Kant’s Doctrine of Right is often understood to explain the authority of law by reference to the way law secures important general interests such as security and welfare. In this article we show that rooting legal obligation in the instrumental benefits conferred by law is a misreading of Kant’s argument. Instead, we suggest that at the centre of Kant’s sophisticated and multifaceted legal philosophy is a moral concept of law, or Right, which has interpretative priority. Kant’s argument for Right demonstrates that the establishment of an omnilateral will is the only way for persons’ wills to be aligned consistently with the categorical moral duties they owe to each other. Right can never be secured unilaterally, but only given effect by a constitution which secures various democratic and substantive (innate) rights. This explains Kant’s opposition to despotism, colonialism and revolution. We distinguish this moral concept of law from related juridical (i.e. positive) and ethical concepts, and we trace some of the complex relationships which exist between juridical law and the moral concept which, in Kant’s words, gives law its brain.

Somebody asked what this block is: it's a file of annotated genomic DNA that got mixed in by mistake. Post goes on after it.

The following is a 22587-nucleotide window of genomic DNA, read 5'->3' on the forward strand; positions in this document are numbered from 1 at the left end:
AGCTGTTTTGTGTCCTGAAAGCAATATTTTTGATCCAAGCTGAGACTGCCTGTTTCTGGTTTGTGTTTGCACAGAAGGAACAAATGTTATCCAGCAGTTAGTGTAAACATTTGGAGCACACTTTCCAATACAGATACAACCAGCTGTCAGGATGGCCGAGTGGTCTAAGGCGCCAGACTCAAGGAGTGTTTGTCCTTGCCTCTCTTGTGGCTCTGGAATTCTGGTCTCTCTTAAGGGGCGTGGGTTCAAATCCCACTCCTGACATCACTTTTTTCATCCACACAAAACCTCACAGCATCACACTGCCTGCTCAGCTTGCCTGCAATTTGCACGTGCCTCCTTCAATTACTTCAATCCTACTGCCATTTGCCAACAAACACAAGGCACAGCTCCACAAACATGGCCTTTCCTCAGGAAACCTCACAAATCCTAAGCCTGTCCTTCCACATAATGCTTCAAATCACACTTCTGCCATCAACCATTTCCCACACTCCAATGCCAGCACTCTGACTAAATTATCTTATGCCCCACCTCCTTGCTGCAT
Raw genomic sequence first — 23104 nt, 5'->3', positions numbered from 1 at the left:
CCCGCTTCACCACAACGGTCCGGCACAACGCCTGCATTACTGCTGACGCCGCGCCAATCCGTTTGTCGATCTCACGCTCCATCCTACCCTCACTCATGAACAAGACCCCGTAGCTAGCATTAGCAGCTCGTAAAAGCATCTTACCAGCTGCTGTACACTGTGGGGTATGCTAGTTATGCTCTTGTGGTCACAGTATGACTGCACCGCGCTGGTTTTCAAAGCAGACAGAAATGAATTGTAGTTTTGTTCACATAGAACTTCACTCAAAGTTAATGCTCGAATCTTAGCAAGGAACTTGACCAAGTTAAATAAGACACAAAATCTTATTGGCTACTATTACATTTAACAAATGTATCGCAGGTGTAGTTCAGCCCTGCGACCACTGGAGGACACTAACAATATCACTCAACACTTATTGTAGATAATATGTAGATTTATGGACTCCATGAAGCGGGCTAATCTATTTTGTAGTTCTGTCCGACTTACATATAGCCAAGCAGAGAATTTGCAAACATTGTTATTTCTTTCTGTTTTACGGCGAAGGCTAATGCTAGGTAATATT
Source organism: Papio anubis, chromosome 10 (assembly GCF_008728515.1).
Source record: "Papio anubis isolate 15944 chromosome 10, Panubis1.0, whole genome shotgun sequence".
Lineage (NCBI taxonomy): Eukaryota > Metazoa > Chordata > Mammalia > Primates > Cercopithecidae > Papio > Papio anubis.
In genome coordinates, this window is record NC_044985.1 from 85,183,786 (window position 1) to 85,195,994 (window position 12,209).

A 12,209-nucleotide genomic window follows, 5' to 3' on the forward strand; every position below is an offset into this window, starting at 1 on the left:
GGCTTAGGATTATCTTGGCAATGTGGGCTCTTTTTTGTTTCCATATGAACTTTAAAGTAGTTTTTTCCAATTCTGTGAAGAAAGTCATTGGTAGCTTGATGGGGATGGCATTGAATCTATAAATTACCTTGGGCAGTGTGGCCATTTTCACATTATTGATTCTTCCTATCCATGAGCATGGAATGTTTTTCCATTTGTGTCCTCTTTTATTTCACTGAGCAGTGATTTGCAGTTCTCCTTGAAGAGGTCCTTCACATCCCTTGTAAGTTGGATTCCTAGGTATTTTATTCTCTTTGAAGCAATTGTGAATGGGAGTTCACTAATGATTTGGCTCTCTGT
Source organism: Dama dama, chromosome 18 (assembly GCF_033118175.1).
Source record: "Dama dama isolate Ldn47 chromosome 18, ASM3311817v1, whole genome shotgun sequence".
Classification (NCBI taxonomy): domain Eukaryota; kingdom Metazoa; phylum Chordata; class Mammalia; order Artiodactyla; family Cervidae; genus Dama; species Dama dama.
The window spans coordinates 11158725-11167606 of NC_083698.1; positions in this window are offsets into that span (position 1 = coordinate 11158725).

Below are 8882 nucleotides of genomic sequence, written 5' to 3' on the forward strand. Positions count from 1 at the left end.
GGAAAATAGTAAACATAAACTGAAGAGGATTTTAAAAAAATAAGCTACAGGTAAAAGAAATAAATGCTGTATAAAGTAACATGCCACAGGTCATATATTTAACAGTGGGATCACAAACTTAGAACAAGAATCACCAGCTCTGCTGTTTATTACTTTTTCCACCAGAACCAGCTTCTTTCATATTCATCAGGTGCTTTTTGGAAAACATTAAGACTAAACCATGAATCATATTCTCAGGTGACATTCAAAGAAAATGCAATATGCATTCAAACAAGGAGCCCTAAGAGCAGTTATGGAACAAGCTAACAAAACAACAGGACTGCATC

- Moral philosophy
- juridical law